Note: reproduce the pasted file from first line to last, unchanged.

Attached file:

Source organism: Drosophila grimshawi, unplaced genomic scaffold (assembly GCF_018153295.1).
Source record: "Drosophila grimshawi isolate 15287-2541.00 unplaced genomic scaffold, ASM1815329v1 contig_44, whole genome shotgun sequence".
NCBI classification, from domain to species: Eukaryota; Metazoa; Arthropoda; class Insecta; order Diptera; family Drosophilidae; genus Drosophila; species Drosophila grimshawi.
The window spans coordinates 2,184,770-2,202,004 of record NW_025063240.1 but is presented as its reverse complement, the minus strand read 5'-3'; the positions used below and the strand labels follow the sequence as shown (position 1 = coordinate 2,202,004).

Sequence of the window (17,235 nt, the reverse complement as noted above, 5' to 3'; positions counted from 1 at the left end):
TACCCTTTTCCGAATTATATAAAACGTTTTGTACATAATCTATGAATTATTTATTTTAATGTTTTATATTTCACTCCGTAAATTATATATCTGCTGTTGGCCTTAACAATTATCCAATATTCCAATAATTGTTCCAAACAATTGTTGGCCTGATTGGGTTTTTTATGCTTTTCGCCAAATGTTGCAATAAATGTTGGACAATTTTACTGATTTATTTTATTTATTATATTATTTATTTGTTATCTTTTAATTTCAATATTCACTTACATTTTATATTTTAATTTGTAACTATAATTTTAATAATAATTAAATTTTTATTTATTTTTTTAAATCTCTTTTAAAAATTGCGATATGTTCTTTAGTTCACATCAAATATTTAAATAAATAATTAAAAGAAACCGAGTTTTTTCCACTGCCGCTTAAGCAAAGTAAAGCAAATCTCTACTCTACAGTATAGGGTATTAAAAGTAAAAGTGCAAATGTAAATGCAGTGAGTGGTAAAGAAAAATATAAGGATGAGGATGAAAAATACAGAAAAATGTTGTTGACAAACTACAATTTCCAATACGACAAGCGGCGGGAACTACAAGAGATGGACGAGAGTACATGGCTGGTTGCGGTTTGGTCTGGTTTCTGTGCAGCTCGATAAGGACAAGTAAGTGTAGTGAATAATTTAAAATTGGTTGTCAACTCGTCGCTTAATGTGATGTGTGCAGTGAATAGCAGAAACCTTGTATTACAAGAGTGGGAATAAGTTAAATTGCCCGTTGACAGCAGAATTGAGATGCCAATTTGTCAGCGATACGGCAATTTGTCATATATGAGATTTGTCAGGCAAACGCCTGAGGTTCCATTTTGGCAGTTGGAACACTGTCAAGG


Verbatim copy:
Source organism: Drosophila grimshawi, unplaced genomic scaffold (assembly GCF_018153295.1).
Source record: "Drosophila grimshawi isolate 15287-2541.00 unplaced genomic scaffold, ASM1815329v1 contig_44, whole genome shotgun sequence".
NCBI classification, from domain to species: Eukaryota; Metazoa; Arthropoda; class Insecta; order Diptera; family Drosophilidae; genus Drosophila; species Drosophila grimshawi.
The window spans coordinates 2,184,770-2,202,004 of record NW_025063240.1 but is presented as its reverse complement, the minus strand read 5'-3'; the positions used below and the strand labels follow the sequence as shown (position 1 = coordinate 2,202,004).

Sequence of the window (17,235 nt, the reverse complement as noted above, 5' to 3'; positions counted from 1 at the left end):
TACCCTTTTCCGAATTATATAAAACGTTTTGTACATAATCTATGAATTATTTATTTTAATGTTTTATATTTCACTCCGTAAATTATATATCTGCTGTTGGCCTTAACAATTATCCAATATTCCAATAATTGTTCCAAACAATTGTTGGCCTGATTGGGTTTTTTATGCTTTTCGCCAAATGTTGCAATAAATGTTGGACAATTTTACTGATTTATTTTATTTATTATATTATTTATTTGTTATCTTTTAATTTCAATATTCACTTACATTTTATATTTTAATTTGTAACTATAATTTTAATAATAATTAAATTTTTATTTATTTTTTTAAATCTCTTTTAAAAATTGCGATATGTTCTTTAGTTCACATCAAATATTTAAATAAATAATTAAAAGAAACCGAGTTTTTTCCACTGCCGCTTAAGCAAAGTAAAGCAAATCTCTACTCTACAGTATAGGGTATTAAAAGTAAAAGTGCAAATGTAAATGCAGTGAGTGGTAAAGAAAAATATAAGGATGAGGATGAAAAATACAGAAAAATGTTGTTGACAAACTACAATTTCCAATACGACAAGCGGCGGGAACTACAAGAGATGGACGAGAGTACATGGCTGGTTGCGGTTTGGTCTGGTTTCTGTGCAGCTCGATAAGGACAAGTAAGTGTAGTGAATAATTTAAAATTGGTTGTCAACTCGTCGCTTAATGTGATGTGTGCAGTGAATAGCAGAAACCTTGTATTACAAGAGTGGGAATAAGTTAAATTGCCCGTTGACAGCAGAATTGAGATGCCAATTTGTCAGCGATACGGCAATTTGTCATATATGAGATTTGTCAGGCAAACGCCTGAGGTTCCATTTTGGCAGTTGGAACACTGTCAAGG